Mat Memories: My Wild Life in Pro Wrestling, Country Music, and with the Mets by John Arezzi
Review / February 19, 2021

Wrestling fans will enjoy the relevant sections of this book but it may not be enough to recommend the whole thing. Arezzi – also known as John Alexander and John Anthony as the book explains – has had a multi-faceted life. Largely a marketer and salesman, he’s worked in baseball, pro wrestling and country music. The wrestling sections of his life story are fascinating. In the space of a few years he produced the one of the first broadcast show (Pro Wrestling Spotlight on radio) to cover the business in a non-kayfabed sense, coinciding with the WWF drugs and sex scandals. He was partially responsible for Vince Russo’s entry into the business. He helped broker AAA’s stunningly successful expansion into the US in the early 90s. And he was a key player in establishing the wrestling convention circuit. All of this is covered in some detail, with honest and amusing recollections and a refreshing sense of perspective and reality on the ups and downs of the business.  The most notable anecdote involves Arezzi’s two match “career” in the ring in the early 80s when he blagged his way into appearing as a jobber on a WWWF taping with awkward results….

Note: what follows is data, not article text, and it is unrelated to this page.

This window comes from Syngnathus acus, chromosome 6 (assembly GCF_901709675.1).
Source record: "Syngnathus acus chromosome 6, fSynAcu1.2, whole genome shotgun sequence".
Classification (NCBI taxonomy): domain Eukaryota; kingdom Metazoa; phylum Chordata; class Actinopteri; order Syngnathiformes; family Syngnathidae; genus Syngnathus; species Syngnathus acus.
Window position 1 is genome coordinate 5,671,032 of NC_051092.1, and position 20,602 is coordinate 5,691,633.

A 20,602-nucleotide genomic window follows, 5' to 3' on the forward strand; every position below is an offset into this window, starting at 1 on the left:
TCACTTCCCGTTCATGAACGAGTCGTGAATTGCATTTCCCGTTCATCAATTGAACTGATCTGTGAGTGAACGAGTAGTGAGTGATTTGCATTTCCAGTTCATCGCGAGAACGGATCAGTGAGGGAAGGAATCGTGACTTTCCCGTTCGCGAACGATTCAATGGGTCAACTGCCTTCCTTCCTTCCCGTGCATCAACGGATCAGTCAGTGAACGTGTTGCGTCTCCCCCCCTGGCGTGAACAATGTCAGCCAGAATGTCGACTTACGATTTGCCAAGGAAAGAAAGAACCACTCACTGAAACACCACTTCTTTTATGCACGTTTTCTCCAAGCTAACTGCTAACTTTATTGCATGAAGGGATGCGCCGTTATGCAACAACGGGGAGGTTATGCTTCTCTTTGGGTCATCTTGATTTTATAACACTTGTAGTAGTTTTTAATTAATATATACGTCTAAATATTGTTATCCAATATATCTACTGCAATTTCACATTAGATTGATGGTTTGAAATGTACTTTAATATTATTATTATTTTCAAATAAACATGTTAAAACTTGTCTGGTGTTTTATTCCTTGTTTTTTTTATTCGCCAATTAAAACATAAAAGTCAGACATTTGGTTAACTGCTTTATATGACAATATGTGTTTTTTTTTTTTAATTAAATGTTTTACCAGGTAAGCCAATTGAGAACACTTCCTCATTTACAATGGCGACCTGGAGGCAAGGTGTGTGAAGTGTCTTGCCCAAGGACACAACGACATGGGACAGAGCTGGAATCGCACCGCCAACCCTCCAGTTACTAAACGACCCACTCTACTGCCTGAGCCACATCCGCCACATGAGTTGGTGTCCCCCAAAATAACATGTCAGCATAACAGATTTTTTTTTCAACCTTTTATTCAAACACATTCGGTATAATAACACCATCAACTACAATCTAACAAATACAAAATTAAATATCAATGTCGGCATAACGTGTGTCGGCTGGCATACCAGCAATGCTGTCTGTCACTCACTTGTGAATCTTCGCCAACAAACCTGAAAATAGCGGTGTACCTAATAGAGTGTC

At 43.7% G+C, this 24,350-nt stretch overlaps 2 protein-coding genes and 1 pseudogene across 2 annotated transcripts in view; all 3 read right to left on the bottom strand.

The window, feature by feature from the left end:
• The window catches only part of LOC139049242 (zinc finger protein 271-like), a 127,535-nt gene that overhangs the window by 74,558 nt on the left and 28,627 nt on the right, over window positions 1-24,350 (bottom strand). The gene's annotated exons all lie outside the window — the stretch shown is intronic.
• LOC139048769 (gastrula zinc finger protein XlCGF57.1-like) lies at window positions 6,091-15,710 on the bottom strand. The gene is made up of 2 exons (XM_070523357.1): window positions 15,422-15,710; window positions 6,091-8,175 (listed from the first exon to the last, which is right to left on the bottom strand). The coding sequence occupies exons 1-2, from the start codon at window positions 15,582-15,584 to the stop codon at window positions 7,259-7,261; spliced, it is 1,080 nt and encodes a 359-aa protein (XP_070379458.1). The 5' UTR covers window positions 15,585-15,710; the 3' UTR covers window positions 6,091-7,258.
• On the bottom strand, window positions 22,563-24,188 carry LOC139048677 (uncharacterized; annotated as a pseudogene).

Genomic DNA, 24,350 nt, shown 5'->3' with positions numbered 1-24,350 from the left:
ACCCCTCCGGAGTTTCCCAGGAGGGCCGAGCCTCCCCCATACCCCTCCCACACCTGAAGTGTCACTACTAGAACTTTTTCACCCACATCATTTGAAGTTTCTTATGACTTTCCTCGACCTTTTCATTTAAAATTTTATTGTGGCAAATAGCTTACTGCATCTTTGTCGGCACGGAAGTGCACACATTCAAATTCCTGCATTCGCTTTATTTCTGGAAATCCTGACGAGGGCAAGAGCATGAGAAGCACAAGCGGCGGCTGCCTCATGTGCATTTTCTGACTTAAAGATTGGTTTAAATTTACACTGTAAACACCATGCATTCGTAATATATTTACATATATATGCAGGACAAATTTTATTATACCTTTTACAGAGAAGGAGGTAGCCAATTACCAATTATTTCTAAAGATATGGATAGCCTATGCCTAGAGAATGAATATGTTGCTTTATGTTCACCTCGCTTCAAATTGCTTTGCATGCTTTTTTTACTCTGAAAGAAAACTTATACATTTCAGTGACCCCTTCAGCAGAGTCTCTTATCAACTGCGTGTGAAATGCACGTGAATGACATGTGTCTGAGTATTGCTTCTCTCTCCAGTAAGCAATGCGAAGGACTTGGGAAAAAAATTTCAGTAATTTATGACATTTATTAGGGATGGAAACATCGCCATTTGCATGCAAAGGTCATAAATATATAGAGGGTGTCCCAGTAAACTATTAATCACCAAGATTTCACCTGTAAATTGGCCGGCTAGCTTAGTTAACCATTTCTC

Ringman By Dave Dwinell
Review / February 16, 2021

An unusual take on wrestling in the past four decades, this is at its best when offering the author’s unique perspective. While you may not know the name Dave Dwinell, there’s a good chance you’ve seen him work. Between 1982 and 2015 he refereed shows for promotions including the WWF, WCW and ECW despite never actually working for them. That’s thanks to the odd set-up by which New York’s athletic commission, which in some ways treated wrestling as a legitimate sport, was in charge of assigning licensed referees to work on shows in the state rather than promotions solely using their own staff. Following some extreme persistence, Dwinell got on to the commission’s roster and found himself working at a WWF show despite having virtually no training and not being entirely certain about how wrestling actually worked. The strongest sections of the book are Dwinell’s experience as a referee working a diverse range of shows from Madison Square Garden to tiny indy shows, along with his memories of amusing incidents in matches. Those only familiar with today’s monster corporation WWE may be surprised to learn of the more bare-bones organization backstage in the 1980s, particularly from the perspective of somebody…

Site Update News
News / February 9, 2021

I’ve just transferred the blog and domain to a new host. As far as I can tell, everything should now be working as normal with the exception of most older images currently being missing.  (This includes those for reviews before around June 2020 and for other posts that are more than a month old). This will be fixed but will take a little while. Please do let me know if anything looks wrong or appears to be missing.